In October of 2013, the probate court entered an order striking the three claims above, finding that they were untimely filed under the Florida Probate Code because they were filed after the three-month creditors’ claim period which had expired and Souder failed to petition the court for an extension of time in which to file his claims.  On appeal, Souder’s argument, citing Section 733.2121(3)(a), Fla. Stat., was that the probate court erred in striking his claims before determining whether he was a known or reasonably ascertainable creditor.  733.2121(3)(a) requires a personal representative to promptly make a diligent search to determine the names and addresses of reasonably ascertainable creditors of the decedent and serve a copy of notice to creditors on them.  Souder argued that that he was a known or reasonably ascertainable creditor, and because the Personal Representative of the Estate failed to serve him the creditors’ claim period never began to run.  Therefore, his claims were timely filed because they were within the two-year limitation period for creditors set forth in Section 733.710, Fla. Stat.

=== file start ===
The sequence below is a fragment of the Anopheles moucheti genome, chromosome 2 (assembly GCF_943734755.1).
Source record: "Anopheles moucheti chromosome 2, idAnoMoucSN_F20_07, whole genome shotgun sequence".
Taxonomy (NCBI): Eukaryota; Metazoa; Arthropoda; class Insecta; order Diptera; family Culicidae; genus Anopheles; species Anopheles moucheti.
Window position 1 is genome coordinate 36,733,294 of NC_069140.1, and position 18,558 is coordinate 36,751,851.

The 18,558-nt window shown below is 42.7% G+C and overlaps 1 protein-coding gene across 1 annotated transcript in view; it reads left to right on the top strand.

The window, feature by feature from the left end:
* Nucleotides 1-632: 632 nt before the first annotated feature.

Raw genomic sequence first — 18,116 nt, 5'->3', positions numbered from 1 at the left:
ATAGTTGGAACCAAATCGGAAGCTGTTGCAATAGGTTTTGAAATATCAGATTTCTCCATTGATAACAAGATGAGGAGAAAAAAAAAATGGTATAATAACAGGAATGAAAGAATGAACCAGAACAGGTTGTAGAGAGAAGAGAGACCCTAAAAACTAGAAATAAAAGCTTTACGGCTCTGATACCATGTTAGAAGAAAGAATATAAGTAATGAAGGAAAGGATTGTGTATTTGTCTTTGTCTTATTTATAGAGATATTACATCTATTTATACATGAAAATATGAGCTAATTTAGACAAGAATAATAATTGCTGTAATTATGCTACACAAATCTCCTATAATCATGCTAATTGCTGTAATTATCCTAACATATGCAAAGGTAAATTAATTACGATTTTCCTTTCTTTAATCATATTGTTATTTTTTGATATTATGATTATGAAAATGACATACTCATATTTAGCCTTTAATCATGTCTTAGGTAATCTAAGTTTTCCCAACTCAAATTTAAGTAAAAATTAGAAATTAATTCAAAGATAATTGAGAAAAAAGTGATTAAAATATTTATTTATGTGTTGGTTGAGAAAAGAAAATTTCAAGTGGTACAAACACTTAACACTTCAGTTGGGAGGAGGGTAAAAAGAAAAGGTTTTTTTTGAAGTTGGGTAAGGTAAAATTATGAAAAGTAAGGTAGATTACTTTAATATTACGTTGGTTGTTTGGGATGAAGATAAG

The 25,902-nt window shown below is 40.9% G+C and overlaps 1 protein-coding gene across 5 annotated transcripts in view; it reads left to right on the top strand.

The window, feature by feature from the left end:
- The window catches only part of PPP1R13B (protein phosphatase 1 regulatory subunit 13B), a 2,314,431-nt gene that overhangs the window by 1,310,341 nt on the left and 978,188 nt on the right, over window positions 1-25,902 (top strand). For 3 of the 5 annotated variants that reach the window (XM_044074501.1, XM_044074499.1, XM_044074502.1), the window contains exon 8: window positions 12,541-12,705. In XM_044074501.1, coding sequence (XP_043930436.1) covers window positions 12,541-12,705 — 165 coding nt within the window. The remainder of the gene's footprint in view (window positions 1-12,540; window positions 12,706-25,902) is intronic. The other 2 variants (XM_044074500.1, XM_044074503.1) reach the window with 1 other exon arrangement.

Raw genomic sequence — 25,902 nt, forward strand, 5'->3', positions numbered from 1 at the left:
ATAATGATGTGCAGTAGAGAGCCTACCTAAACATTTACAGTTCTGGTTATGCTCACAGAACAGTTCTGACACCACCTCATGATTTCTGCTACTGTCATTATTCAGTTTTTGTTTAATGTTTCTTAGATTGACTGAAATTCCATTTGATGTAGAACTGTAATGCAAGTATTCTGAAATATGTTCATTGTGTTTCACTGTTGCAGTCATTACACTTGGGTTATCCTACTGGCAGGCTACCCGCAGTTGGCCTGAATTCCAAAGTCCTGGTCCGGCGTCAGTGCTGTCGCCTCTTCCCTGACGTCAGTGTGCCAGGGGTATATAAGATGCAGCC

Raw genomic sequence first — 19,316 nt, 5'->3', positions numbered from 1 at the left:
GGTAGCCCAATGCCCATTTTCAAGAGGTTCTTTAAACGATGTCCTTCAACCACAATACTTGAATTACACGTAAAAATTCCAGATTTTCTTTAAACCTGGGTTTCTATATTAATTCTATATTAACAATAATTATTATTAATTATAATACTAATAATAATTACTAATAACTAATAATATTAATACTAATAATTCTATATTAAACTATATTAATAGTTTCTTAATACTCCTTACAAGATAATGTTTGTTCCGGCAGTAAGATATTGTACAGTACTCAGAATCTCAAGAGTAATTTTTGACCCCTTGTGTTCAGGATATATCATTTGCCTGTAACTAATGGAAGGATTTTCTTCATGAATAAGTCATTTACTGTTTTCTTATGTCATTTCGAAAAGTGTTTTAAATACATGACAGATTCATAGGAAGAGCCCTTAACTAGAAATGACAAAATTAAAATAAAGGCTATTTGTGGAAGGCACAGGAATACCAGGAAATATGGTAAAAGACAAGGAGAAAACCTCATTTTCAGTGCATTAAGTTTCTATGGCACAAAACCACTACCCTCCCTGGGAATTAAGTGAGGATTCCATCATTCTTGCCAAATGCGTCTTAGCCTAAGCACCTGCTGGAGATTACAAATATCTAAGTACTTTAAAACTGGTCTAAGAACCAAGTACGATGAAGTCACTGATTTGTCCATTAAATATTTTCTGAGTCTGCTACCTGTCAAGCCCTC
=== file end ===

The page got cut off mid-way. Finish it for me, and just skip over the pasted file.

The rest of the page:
The 5th DCA’s decision was based on its interpretation of Section 733.702, and in particular Subsection (3) thereof.  The 5th DCA sided with prior decisions of the First and Second District Courts of Appeal in Lubee v. Adams, 77 So.3d 882 (Fla. 2d DCA 2012) and Morgenthau v. Estate of Andzel, 26 So.3d 628 (Fla. 1st DCA 2009).  The 5th DCA reasoned that even assuming Souder was a known or reasonably ascertainable creditor, his claims were in fact time barred after the three month creditor’s claim period had passed if no petition seeking an extension of time in which to file the claims was filed.  Extensions may be granted under Section 733.702(3) only upon grounds of fraud, estoppel, or insufficient notice of the claims period.  The 5th DCA’s holding conflicts with Golden v. Jones, 126 So.3d 390 (Fla. 4th DCA 2013) which held that where a known or reasonably ascertainable creditor is not served with a copy of the notice to creditors that creditor’s claim is timely if filed within two years of the decedent’s death.  The 5th DCA disagreed with the apparent holding in Golden v. Jones that if a known or reasonably ascertainable creditor is not served with the notice to creditors that the limitations period set forth in Section 733.702(1) does not begin to run.  The 5th DCA construed Subsections (1) and (3) of Section 733.702 together and opined “that the Legislature has determined that where a personal representative has failed to serve a copy of the notice to creditors on a known or reasonably ascertainable creditor, that creditor’s remedy is to petition the probate court for an extension of time.”  The 5th DCA placed great weight on Subsection (3) which authorizes a probate court to extend the time in which to file a claim where there wasinsufficient notice of the claims period.